Two concerns are the cost to implement and upgrade systems, and the cost to secure technical talent to maintain old and new systems. These costs are critical factors that CIOs have to keep an eye on. Organizations have to modernize systems that don’t mesh well with the current technologies. The focus has to be “what do I use, how should I use it, and how does it fit into my environment?” However, CIOs have to consider the direct and indirect costs associated with application modernization. For instance, should they migrate all the organization’s old systems on to newer platforms? Well, that would be a costly endeavor for both implementation, as well as training the workforce to use the platform. CIOs also have to think about the costs of securing the brightest and best technical talent to manage the systems they’re upgrading.

Do you see an unmet need in the underwriting solutions space that is yet to be addressed by vendors?

I would term “unmet needs” as opportunities. One example is the growing focus on Electronic Health Record (EHR) environments to speed processing on risk assessments. This is being addressed, but with limited success. A vendor who can attain interfacing into EHR environments as soon as possible, at a reasonable cost, then maintain these connections for industry end users, will have strong business growth opportunities. This is definitely a huge opportunity to support any company out there that requires medical underwriting.

Data analytics in general is an important area continuing to develop across the industry. How well do we know our data? An opportunity exists for many companies to enhance their data mining and move their data into structured data elements to improve their knowledge of past business, define current and past trends, and predict future results confidently for policyholders and stockholders. Essentially, speed to decision can be enhanced and streamlined, improving confidence for the benefit of the entire industry.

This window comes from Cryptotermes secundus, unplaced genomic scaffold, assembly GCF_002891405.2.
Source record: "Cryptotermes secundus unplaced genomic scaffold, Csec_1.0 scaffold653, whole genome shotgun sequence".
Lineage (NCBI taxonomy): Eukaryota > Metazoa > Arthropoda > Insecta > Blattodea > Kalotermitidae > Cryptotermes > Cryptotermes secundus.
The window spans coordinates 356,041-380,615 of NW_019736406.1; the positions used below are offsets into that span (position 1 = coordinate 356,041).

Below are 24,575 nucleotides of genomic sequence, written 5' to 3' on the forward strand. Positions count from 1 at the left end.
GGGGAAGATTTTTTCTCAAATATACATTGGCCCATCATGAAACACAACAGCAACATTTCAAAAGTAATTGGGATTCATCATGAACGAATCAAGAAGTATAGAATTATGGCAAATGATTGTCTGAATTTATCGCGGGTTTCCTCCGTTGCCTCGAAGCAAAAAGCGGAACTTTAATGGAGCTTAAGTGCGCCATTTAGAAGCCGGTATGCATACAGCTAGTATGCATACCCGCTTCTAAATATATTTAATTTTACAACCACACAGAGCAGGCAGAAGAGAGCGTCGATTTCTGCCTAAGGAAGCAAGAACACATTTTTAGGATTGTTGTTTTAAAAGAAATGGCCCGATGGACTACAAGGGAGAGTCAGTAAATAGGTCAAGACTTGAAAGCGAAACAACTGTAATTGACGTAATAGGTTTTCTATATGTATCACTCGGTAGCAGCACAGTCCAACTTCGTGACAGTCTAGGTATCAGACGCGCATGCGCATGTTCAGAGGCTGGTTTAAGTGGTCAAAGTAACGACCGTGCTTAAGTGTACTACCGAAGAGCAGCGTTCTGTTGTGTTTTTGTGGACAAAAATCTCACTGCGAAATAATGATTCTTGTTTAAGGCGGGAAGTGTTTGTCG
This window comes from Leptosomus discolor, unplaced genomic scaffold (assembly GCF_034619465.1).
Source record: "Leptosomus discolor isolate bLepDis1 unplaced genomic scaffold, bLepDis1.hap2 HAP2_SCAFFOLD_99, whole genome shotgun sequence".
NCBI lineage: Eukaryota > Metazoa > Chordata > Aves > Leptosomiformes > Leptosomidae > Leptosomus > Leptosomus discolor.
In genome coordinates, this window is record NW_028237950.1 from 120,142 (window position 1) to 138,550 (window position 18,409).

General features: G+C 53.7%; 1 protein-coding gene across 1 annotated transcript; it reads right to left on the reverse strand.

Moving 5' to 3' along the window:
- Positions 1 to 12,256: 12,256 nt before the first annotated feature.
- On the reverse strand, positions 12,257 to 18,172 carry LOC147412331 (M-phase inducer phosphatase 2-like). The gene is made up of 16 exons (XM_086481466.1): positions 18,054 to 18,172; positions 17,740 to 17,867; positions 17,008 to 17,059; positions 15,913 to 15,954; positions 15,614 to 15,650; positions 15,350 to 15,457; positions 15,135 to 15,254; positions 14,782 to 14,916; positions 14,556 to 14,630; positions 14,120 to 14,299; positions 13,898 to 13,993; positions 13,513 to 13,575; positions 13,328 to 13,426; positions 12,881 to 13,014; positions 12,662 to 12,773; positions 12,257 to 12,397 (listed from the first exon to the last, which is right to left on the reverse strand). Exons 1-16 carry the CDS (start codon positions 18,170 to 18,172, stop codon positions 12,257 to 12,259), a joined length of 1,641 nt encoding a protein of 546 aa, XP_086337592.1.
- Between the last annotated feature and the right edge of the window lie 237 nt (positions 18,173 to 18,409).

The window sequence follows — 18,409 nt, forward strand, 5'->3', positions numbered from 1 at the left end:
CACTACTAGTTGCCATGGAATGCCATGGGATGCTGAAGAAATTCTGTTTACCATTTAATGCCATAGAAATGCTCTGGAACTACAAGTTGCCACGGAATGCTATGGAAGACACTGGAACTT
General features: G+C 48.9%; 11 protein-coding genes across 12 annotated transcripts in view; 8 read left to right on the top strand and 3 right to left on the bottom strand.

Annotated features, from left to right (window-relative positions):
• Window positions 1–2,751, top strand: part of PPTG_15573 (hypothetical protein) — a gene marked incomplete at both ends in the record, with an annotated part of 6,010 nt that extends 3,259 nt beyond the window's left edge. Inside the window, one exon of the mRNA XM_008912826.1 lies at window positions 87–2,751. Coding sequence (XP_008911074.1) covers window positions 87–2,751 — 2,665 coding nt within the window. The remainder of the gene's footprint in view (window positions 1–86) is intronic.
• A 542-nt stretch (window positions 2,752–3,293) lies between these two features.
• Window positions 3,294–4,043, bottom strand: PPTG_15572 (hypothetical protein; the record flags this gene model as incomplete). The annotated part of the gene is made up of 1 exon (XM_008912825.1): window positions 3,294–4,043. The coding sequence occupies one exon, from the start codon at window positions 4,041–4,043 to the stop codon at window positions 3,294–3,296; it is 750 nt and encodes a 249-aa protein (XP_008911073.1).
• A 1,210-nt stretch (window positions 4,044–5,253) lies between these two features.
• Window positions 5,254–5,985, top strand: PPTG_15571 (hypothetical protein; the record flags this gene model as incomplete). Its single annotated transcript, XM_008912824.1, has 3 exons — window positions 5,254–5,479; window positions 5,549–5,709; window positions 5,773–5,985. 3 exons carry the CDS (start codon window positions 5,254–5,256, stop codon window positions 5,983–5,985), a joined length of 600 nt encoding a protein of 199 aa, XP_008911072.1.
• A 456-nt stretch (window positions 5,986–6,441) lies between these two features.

What disruptions and transformations do you see coming in the next few years?

From a roadmap perspective, I would encourage organizations to adopt electronic workflow processing platforms and consider automatic underwriting platforms. Artificial Intelligence (AI) is an up-and-coming technology in the industry and watching future development of it can translate to success. We’re starting to see an environment where simpler decisions are being made with more automation, using data. That frees up our workforce to work on a greater number of more complex, bigger cases. Having said that, can a machine underwrite a case completely? There’s a lot of work at various levels to examine this question -- the right system of decision-making, business rules, and processing capabilities could underwrite a case completely. Yet, will a machine be able to do so with all cases, at least to a significant extent? We don’t know that yet, but I think electronic processing will have broader capabilities than it does today.

What is your advice for budding technologists in the underwriting solutions space?

My advice would be that an application must be easy to use, intuitive, robust, and agile enough to adapt and change with the industry. The focus should be on the speed of processing and data collection. So my recommendation is that if companies start focusing on these factors, then great solutions can be implemented in the underwriting arena for life, health and other areas of insurance.